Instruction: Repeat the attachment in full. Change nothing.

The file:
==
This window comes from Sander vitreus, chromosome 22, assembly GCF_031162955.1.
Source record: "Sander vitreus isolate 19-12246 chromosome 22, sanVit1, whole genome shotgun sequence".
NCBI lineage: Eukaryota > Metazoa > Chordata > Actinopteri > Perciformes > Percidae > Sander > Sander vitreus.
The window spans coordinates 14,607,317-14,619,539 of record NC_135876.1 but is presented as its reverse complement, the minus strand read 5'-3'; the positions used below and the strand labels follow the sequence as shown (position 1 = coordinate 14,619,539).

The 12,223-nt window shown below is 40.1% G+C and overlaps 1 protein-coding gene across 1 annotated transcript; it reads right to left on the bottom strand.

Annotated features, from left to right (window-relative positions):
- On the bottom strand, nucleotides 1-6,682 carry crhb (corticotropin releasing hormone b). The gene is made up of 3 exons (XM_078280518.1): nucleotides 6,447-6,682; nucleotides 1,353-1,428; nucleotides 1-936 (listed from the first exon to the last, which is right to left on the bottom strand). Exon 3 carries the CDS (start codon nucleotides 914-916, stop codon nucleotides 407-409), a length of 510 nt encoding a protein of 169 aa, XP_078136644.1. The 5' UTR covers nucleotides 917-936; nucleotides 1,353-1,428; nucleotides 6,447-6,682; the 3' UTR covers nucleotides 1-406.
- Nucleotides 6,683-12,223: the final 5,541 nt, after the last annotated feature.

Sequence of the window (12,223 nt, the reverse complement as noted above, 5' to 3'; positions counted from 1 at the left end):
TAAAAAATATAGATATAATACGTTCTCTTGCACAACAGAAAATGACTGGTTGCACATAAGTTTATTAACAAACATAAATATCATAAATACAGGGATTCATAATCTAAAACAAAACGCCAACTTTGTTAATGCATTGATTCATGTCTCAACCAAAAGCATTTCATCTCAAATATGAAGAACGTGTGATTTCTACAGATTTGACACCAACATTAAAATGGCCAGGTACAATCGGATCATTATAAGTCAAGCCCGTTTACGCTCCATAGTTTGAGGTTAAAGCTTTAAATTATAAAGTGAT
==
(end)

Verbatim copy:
This window comes from Sander vitreus, chromosome 22, assembly GCF_031162955.1.
Source record: "Sander vitreus isolate 19-12246 chromosome 22, sanVit1, whole genome shotgun sequence".
NCBI lineage: Eukaryota > Metazoa > Chordata > Actinopteri > Perciformes > Percidae > Sander > Sander vitreus.
The window spans coordinates 14,607,317-14,619,539 of record NC_135876.1 but is presented as its reverse complement, the minus strand read 5'-3'; the positions used below and the strand labels follow the sequence as shown (position 1 = coordinate 14,619,539).

The 12,223-nt window shown below is 40.1% G+C and overlaps 1 protein-coding gene across 1 annotated transcript; it reads right to left on the bottom strand.

Annotated features, from left to right (window-relative positions):
- On the bottom strand, nucleotides 1-6,682 carry crhb (corticotropin releasing hormone b). The gene is made up of 3 exons (XM_078280518.1): nucleotides 6,447-6,682; nucleotides 1,353-1,428; nucleotides 1-936 (listed from the first exon to the last, which is right to left on the bottom strand). Exon 3 carries the CDS (start codon nucleotides 914-916, stop codon nucleotides 407-409), a length of 510 nt encoding a protein of 169 aa, XP_078136644.1. The 5' UTR covers nucleotides 917-936; nucleotides 1,353-1,428; nucleotides 6,447-6,682; the 3' UTR covers nucleotides 1-406.
- Nucleotides 6,683-12,223: the final 5,541 nt, after the last annotated feature.

Sequence of the window (12,223 nt, the reverse complement as noted above, 5' to 3'; positions counted from 1 at the left end):
TAAAAAATATAGATATAATACGTTCTCTTGCACAACAGAAAATGACTGGTTGCACATAAGTTTATTAACAAACATAAATATCATAAATACAGGGATTCATAATCTAAAACAAAACGCCAACTTTGTTAATGCATTGATTCATGTCTCAACCAAAAGCATTTCATCTCAAATATGAAGAACGTGTGATTTCTACAGATTTGACACCAACATTAAAATGGCCAGGTACAATCGGATCATTATAAGTCAAGCCCGTTTACGCTCCATAGTTTGAGGTTAAAGCTTTAAATTATAAAGTGAT